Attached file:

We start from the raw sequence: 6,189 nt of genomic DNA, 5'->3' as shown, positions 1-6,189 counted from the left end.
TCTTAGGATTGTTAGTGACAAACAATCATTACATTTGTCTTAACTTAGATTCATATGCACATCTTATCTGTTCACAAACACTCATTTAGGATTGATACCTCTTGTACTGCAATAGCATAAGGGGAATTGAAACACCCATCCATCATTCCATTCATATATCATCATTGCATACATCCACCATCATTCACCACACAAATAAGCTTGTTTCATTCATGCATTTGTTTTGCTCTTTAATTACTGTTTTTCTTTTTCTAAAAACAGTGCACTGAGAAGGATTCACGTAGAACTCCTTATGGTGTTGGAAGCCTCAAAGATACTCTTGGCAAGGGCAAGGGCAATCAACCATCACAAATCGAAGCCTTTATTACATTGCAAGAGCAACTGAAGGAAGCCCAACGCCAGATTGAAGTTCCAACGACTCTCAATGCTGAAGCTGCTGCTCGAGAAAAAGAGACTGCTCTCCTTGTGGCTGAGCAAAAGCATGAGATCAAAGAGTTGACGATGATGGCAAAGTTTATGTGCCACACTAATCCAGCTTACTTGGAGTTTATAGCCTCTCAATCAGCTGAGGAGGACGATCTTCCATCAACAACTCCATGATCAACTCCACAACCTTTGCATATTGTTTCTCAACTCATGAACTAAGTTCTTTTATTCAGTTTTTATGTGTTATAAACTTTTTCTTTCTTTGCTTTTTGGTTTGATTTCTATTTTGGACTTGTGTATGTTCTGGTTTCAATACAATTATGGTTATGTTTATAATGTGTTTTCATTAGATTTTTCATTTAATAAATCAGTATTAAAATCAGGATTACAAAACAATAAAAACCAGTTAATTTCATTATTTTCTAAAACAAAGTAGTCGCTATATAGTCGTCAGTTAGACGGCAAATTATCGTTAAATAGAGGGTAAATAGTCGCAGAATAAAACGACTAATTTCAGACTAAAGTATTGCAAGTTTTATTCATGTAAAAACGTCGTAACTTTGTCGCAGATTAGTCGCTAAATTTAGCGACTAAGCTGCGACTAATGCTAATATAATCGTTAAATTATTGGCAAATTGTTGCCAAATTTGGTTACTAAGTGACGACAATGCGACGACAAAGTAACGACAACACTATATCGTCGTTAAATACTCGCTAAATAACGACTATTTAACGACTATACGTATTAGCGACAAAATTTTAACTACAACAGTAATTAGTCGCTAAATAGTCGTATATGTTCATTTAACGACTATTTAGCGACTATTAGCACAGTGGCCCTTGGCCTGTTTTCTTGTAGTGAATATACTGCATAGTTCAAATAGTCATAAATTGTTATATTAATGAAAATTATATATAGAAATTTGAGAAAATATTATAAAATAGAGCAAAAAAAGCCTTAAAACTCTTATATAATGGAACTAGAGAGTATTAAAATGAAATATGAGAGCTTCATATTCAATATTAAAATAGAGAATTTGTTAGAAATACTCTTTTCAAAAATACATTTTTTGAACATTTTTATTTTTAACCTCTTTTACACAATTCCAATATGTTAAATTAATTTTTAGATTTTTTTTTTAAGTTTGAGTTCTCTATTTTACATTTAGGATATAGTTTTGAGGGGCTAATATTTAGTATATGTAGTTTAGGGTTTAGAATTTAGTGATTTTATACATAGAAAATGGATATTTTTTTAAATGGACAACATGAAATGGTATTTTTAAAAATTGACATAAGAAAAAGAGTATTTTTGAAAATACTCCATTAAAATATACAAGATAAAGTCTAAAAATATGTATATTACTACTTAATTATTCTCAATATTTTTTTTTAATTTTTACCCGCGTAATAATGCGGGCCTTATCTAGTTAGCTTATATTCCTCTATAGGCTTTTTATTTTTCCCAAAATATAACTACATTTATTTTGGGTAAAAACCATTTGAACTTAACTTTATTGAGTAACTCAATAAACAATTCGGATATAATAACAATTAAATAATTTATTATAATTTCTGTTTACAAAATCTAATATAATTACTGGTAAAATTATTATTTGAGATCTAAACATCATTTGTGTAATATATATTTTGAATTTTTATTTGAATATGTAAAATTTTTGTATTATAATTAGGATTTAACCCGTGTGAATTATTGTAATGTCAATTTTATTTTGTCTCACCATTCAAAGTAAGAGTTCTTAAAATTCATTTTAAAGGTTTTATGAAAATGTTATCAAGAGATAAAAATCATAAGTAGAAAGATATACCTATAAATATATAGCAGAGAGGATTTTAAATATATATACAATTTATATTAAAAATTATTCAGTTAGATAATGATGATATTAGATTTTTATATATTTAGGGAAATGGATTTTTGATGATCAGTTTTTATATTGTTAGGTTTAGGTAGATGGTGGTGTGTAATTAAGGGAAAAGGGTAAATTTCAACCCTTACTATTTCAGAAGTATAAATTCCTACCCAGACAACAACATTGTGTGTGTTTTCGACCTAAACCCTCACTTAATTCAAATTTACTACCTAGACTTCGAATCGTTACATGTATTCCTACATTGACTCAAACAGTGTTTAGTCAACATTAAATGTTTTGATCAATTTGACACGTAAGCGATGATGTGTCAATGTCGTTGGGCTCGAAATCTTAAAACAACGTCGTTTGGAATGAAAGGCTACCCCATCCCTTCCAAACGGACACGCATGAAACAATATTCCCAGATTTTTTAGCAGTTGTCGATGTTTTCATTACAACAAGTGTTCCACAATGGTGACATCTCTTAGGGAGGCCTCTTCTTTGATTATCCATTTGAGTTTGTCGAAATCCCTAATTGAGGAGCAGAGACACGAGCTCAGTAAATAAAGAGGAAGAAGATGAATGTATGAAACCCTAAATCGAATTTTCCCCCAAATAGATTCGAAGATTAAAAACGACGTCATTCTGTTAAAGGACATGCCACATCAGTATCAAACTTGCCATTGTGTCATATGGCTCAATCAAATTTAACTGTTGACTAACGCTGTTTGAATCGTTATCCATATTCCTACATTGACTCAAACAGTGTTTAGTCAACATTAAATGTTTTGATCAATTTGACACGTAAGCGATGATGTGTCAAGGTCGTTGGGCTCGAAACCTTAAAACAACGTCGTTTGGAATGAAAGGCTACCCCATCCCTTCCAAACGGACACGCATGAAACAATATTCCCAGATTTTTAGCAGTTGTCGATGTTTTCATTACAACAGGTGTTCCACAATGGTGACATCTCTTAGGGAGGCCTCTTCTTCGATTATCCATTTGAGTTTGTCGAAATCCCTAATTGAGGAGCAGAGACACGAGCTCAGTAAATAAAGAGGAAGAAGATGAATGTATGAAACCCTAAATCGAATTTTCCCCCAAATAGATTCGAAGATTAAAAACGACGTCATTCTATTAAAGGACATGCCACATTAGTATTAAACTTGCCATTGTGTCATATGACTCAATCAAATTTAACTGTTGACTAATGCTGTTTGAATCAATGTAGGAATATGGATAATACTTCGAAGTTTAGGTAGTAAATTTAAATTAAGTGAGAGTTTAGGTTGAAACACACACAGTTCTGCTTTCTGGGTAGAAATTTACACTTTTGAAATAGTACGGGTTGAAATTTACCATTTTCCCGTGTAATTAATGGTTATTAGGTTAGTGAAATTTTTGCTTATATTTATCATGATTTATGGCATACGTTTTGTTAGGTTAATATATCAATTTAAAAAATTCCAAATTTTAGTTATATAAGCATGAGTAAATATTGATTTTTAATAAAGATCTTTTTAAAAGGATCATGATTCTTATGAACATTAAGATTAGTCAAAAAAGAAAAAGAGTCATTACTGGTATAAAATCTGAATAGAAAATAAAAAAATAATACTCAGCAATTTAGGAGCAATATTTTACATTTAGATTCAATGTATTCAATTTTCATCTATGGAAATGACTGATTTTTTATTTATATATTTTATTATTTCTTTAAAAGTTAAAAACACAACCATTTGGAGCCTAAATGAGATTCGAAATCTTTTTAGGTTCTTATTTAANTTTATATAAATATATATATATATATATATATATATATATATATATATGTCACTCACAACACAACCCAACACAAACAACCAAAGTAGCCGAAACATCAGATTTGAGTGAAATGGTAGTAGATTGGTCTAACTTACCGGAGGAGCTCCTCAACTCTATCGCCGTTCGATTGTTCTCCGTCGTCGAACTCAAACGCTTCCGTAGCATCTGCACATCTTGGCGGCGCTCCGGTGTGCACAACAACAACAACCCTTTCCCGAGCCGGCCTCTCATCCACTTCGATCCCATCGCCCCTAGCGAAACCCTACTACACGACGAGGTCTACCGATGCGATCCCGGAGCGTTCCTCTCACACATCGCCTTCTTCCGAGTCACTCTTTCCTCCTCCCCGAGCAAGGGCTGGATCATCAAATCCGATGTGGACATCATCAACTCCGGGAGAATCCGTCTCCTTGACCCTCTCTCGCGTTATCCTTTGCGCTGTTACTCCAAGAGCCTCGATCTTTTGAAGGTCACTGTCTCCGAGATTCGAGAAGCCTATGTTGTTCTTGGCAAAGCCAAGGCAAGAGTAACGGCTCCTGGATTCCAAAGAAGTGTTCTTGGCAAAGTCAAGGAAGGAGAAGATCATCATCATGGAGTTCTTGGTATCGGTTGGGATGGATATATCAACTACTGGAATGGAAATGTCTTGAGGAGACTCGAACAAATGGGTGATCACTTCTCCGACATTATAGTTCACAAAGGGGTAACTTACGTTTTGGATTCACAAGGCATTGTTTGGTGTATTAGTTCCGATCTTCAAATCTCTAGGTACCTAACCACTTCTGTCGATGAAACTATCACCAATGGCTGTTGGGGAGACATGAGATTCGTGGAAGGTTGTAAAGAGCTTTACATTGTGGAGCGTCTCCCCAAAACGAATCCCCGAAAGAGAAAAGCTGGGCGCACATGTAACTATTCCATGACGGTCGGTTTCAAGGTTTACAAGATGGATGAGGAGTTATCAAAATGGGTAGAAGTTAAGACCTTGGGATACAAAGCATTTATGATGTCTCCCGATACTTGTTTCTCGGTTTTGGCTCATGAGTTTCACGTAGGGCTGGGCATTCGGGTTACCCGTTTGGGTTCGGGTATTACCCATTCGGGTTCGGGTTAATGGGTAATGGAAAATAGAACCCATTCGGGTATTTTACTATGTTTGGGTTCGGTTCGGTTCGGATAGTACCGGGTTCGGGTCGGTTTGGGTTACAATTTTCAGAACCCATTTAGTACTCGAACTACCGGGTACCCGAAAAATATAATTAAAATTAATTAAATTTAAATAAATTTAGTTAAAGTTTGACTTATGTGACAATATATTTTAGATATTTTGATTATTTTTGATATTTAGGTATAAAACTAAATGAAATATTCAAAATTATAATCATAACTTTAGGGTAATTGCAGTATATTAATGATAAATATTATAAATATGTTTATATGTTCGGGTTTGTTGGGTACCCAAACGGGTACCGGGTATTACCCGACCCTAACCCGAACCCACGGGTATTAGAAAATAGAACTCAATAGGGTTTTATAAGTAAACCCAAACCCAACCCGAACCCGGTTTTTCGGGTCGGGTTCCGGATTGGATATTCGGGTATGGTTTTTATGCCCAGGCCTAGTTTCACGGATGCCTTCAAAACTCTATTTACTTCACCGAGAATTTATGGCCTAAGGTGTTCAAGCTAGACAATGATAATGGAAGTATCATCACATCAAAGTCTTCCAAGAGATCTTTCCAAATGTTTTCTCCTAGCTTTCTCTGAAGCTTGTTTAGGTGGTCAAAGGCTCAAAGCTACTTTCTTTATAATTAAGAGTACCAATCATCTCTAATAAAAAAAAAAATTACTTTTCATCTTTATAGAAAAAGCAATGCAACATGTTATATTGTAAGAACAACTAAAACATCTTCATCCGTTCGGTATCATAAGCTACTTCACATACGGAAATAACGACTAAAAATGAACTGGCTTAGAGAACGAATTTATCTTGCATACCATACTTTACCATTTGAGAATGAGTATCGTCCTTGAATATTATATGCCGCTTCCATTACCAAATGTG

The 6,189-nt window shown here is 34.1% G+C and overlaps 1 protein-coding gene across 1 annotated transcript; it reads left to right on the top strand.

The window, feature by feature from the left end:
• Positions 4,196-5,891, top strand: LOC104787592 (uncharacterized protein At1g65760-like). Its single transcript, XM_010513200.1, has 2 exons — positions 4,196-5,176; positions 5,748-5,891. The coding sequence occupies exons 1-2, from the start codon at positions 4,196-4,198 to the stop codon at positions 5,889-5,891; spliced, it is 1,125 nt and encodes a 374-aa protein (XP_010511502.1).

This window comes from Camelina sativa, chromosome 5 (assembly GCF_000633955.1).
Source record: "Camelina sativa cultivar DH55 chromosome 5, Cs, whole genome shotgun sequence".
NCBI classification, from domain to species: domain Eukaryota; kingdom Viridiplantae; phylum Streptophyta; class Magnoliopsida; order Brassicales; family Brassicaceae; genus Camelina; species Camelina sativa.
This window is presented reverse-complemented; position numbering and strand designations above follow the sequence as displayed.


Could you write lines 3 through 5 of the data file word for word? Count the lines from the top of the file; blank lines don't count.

The 6,189-nt window shown here is 34.1% G+C and overlaps 1 protein-coding gene across 1 annotated transcript; it reads left to right on the top strand.

The window, feature by feature from the left end:
• Positions 4,196-5,891, top strand: LOC104787592 (uncharacterized protein At1g65760-like). Its single transcript, XM_010513200.1, has 2 exons — positions 4,196-5,176; positions 5,748-5,891. The coding sequence occupies exons 1-2, from the start codon at positions 4,196-4,198 to the stop codon at positions 5,889-5,891; spliced, it is 1,125 nt and encodes a 374-aa protein (XP_010511502.1).